Training Between PPL and IR

JeffMSU

New Member
I'm wondering what is the best use of my flight time between getting my PPL and then starting my IR. I just graduated from college and have my PPL checkride this weekend :D and do to looking for a job (which could put me anywhere in the US) and not having a large sum of money sitting in my bank, I probably not start training for my IR until I know what's going on in my future.

What is the best way to use the flight time and ground time in between these two ratings. With all of the rides i will be giving friends and family members in the weeks to come I want to make the most out of my time spent in the air and on the ground. Any good books to pick up or things to do while in the air or with some free time during the day. Thanks for the suggestions!
 

PGT

Well-Known Member
Build that XC PIC time. You need 50 XC PIC time for your instrument, I had ~8 after my PPL.
 

pwttogfk

Well-Known Member
You could also find a Part 141 school and start your instrument training right away; they don't have the 50 hour PIC X-C requirement and you could always do the ground school and save up money to fly
 

TGatch

Well-Known Member
I'm wondering what is the best use of my flight time between getting my PPL and then starting my IR. I just graduated from college and have my PPL checkride this weekend :D and do to looking for a job (which could put me anywhere in the US) and not having a large sum of money sitting in my bank, I probably not start training for my IR until I know what's going on in my future.

What is the best way to use the flight time and ground time in between these two ratings. With all of the rides i will be giving friends and family members in the weeks to come I want to make the most out of my time spent in the air and on the ground. Any good books to pick up or things to do while in the air or with some free time during the day. Thanks for the suggestions!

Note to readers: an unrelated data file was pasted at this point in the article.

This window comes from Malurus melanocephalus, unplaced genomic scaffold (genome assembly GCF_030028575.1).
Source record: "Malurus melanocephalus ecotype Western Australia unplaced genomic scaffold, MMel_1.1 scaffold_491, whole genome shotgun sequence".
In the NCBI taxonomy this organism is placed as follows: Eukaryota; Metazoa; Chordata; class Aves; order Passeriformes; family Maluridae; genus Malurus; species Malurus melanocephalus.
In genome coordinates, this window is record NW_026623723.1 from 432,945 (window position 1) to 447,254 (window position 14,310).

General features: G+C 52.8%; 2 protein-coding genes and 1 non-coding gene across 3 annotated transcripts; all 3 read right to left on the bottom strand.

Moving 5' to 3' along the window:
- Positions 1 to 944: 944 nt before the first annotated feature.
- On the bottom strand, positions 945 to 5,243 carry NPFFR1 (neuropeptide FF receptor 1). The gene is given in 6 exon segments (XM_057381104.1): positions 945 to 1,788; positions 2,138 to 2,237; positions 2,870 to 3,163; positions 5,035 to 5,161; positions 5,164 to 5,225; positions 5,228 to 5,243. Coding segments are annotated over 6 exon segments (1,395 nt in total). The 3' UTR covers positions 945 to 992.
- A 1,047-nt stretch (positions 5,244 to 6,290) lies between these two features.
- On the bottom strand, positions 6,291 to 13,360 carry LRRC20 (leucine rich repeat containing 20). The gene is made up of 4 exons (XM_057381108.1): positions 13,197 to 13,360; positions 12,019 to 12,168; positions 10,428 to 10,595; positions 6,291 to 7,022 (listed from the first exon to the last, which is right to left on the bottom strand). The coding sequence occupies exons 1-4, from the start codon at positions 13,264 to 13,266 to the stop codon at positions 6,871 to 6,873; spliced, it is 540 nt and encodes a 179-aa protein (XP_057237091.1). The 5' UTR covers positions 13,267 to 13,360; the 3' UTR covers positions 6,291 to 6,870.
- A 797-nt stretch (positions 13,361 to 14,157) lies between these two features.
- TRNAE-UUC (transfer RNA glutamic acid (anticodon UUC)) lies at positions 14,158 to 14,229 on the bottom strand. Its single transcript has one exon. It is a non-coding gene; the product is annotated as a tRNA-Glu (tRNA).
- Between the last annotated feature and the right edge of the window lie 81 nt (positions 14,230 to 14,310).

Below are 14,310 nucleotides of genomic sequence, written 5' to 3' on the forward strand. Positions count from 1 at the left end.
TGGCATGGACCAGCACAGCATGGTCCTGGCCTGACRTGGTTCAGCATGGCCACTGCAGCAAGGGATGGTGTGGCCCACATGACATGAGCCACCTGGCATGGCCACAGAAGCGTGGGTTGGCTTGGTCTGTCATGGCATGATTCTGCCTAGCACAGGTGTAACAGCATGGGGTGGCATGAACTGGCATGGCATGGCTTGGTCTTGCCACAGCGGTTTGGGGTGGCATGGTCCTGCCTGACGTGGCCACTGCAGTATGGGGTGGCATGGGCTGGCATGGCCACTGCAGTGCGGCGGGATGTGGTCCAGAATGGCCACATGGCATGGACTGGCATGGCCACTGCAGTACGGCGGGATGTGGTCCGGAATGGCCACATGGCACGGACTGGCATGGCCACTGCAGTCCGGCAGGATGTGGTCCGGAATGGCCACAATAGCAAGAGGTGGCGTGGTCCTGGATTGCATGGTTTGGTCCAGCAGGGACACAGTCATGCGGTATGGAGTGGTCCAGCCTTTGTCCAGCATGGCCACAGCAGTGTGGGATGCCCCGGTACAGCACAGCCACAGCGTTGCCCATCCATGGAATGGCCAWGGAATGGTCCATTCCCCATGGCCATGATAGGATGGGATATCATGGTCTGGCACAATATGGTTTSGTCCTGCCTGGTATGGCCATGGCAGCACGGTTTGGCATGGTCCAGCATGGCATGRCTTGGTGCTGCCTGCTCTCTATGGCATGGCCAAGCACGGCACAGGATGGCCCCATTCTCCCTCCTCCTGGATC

I would suggest starting your training right away. I wouldn't do part 141, I didn't and a lot of people don't like it as much. Just personal opinion. If you do start your IR soon though, try and make your training flights to be XC time, so you're not only utilizing hood time but you're building your required 50 hours all in the same lesson. You can save a lot of money doing it like that instead of getting all your XC time and then starting your training. Other than that I'd suggest start studying for your Instrument written. There is a lot of knowledge to cover. I wouldn't suggest doing anything other than flying the plane while you're up there. You have people on board you should devote all your attention to flying. Remember it's a license to learn. Have fun with it!
 

JPilot9

Well-Known Member
Flight time - Fly with anyone you feel comfortable taking up, and try to find a higher time pilot to go fly with, too. You may learn a few things from another pilot, and you can split some of the costs. Maybe fly one or two longer cross countries of 150 miles or more. Go somewhere new.

Ground time - Become an airport bum. Go sit on the ramp with your handheld and listen to the radio chatter. Ask people arriving where they flew in from; pilots always love to talk about themselves and their planes. Also, read Stick and Rudder.
 

XLR99

Well-Known Member
+1 for going pt 61, making lessons into 3-4 leg flights with at least one over 50NM so the whole lesson is XC time; also do it at night, filed IFR, and in actual IMC to whatever extent possible.
You'll need to do some local flights for time efficiency, but you and your CFII can work something out. Also if there's someplace with a PCATD, or an FTD you can use some sim time.
Also, as someone else suggested, do a few longer VFR XC flights now to gain confidence. Use flight following to get used to talking to approach, go to towered fields, etc. Make one of them long enough to fulfill the requirement for your Comm. XC as well so you don't need to do that later on.
 
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